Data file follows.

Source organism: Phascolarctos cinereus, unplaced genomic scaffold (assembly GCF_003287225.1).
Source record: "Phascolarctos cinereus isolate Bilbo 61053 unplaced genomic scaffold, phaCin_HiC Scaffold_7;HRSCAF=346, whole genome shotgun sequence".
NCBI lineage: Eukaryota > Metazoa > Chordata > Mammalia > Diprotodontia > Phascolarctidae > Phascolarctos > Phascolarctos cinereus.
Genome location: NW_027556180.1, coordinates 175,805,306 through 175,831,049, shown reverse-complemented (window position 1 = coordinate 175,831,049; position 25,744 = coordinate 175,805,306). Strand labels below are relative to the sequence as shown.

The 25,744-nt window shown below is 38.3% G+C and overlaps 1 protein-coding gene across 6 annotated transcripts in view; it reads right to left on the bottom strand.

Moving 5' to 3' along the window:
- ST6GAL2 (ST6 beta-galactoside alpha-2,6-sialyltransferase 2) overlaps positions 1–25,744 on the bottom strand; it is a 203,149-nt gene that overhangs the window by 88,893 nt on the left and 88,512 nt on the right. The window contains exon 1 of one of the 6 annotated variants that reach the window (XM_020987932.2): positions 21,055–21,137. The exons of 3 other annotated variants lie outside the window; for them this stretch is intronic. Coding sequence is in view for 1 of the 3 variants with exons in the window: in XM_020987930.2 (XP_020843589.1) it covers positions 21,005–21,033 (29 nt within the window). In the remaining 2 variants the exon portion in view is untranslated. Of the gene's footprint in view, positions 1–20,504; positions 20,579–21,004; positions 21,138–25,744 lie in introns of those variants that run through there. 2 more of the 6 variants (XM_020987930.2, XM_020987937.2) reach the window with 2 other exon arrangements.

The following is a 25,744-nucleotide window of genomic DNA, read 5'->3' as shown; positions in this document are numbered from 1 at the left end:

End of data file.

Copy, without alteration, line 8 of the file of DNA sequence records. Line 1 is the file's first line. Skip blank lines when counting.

The following is a 25,744-nucleotide window of genomic DNA, read 5'->3' as shown; positions in this document are numbered from 1 at the left end: